Common concerns answered
Some of the more common concerns around providing your name and address include:
What if hackers get into to ABS and release the information publicly or use it for nefarious purposes?
– With respondents’ names and addresses stored separately to their personal and household data, this strikes me as very difficult. But if a hacker cares enough try to hack into the systems to find out that I used bike and train to get to work on Census day, good luck to them!
What if the ABS shares my income information with Centrelink or the ATO and discovers I lied on my tax return?
Apart from the fact that the ABS would never do this and there are large penalties for any such information sharing, it’s virtually impossible to compare ABS income information with other sources, particularly the ATO. For example, the Census asks, “What is the usual amount you receive each week in income?” This is very different to a taxable income calculated over an entire year, including deductions, offsets etc. Census also collects income in broad ranges, and includes some non-taxable payments such as pensions and allowances.
What if the government decided to target people based on their religion?
This seems to be part of the current angst about Islam in the community (a religious group which makes up 2.2% of the population), and those conflating a religion with terrorist acts commited by a tiny minority of individuals within it. Nevertheless, the main concern seems to be that a future government may access individual records to target particular people based on their religion. Given that the name identified information is still being destroyed after 4 years, this wouldn’t even be technically possible after 2020. And if you’re concerned about this specifically with the religion question, don’t forget that religion is an OPTIONAL question. You are free to leave it blank.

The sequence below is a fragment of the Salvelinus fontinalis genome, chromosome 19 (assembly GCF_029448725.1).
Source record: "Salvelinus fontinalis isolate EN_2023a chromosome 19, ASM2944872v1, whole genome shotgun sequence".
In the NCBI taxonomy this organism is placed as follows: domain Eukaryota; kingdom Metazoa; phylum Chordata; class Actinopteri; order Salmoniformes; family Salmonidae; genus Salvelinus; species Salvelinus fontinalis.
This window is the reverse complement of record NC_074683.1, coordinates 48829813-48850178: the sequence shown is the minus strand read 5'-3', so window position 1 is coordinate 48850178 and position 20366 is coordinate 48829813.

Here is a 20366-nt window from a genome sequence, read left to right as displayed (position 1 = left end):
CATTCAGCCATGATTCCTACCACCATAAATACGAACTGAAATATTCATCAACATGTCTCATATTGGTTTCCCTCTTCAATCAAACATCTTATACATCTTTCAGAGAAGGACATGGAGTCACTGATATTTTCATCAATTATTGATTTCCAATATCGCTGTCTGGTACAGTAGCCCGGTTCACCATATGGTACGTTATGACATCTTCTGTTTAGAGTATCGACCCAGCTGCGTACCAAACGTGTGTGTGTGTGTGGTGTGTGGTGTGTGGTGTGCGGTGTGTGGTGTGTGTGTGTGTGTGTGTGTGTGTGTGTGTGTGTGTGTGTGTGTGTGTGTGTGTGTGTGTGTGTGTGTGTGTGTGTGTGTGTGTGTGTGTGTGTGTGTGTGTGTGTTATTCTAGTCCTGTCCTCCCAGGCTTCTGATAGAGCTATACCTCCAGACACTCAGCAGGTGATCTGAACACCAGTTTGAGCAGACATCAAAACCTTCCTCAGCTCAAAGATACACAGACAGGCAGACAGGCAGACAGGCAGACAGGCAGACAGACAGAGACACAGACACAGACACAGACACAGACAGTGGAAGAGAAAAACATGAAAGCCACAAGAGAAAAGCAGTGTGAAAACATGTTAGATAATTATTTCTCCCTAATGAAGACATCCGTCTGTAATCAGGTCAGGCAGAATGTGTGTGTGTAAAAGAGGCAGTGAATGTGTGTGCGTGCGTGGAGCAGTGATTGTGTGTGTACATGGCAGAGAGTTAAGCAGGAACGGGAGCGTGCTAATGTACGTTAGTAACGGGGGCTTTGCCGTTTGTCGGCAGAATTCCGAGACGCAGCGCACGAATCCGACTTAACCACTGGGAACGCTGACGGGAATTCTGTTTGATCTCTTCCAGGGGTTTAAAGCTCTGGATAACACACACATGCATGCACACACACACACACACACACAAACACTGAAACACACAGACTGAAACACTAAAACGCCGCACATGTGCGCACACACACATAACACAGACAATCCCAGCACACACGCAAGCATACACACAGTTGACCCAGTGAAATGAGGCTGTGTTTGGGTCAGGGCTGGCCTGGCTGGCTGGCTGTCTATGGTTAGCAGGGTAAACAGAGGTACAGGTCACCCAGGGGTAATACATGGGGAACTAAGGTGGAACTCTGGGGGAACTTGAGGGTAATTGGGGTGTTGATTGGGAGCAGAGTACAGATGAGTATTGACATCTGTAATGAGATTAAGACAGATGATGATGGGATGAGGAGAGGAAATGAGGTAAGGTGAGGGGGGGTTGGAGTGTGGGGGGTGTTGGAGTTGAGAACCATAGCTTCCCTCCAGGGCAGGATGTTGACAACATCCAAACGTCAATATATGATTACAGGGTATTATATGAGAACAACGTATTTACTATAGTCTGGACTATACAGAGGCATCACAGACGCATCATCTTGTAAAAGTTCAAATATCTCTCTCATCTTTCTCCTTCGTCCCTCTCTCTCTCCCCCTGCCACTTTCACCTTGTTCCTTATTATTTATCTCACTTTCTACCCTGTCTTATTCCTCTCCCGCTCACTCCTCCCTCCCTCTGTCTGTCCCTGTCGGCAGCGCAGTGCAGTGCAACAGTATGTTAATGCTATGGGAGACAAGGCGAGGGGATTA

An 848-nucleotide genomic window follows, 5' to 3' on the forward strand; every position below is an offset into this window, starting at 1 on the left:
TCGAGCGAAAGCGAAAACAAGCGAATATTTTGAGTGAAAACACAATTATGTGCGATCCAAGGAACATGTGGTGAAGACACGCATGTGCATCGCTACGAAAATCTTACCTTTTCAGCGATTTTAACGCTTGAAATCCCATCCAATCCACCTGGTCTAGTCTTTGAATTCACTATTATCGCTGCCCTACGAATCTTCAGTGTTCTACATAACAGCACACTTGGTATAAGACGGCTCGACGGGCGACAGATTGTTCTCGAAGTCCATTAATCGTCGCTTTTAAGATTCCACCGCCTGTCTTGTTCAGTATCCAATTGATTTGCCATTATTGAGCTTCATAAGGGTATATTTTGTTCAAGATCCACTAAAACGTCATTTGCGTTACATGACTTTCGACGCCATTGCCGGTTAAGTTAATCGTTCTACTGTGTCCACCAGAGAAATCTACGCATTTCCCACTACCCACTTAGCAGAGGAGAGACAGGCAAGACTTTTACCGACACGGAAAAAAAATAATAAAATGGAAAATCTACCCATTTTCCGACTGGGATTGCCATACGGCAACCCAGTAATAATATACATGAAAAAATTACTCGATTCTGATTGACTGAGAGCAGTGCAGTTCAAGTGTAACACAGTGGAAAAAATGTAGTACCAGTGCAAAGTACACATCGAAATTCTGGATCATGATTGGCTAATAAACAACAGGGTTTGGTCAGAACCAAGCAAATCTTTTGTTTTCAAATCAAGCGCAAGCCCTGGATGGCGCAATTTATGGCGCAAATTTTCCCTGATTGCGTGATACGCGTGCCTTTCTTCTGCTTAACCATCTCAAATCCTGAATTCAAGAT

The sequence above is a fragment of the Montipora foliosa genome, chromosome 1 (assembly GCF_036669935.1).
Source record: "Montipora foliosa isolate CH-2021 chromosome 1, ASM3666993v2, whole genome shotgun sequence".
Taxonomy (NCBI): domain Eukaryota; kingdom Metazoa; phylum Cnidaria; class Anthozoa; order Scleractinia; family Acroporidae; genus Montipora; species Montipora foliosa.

Don’t I have to mark a box to say I consent to having my name identified information kept?
This is a separate project, call the Census Time Capsule. For each person who marks “yes” to question 60 on the Census form, their name identified information with full Census details will be scanned and kept securely for 99 years, to be released in the year 2115. The records are kept within a secure storage area within the National Archives in Canberra. This has been an option on the past three Censuses, with around 50-60% of people consenting to it. If “Yes” is not marked (so the person has marked “No” or left the answer blank), the personal information will not be scanned for this project and all names and addresses will be destroyed by August 2020.
This time capsule project will be a fantastic resource for future genealogical and social research, and I’d encourage everyone to mark “Yes” for that too, but it is totally optional. Unfortunately the current publicity around the name and address retention for data linking, which is completely separate, runs the risk of getting mixed up with the time capsule, which is unrelated. People may be less likely to mark the “Yes” box, which would be to the detriment of future generations.
So in short, I really don’t see what the fuss is about with the name and address retention.
At .id we encourage people to answer their Census truthfully. We only get a chance to collect this vital information once every 5 years, and it’s used in planning for all levels of government, business and individuals. It’s also a lot of fun to find out about ourselves, and how we are changing as a nation, and right down to suburbs, towns, even streets and city blocks (but not individuals or households, for which the information is private and confidential)!
.id’s toolkit showcases the value of Census every day. So get online on August 9 and make a difference!
.id specialises in analysing, enhancing and presenting Census data. Access our community profiles and see how some of the results from previous Censuses relate to your local area: Community profiles for Australia and New Zealand.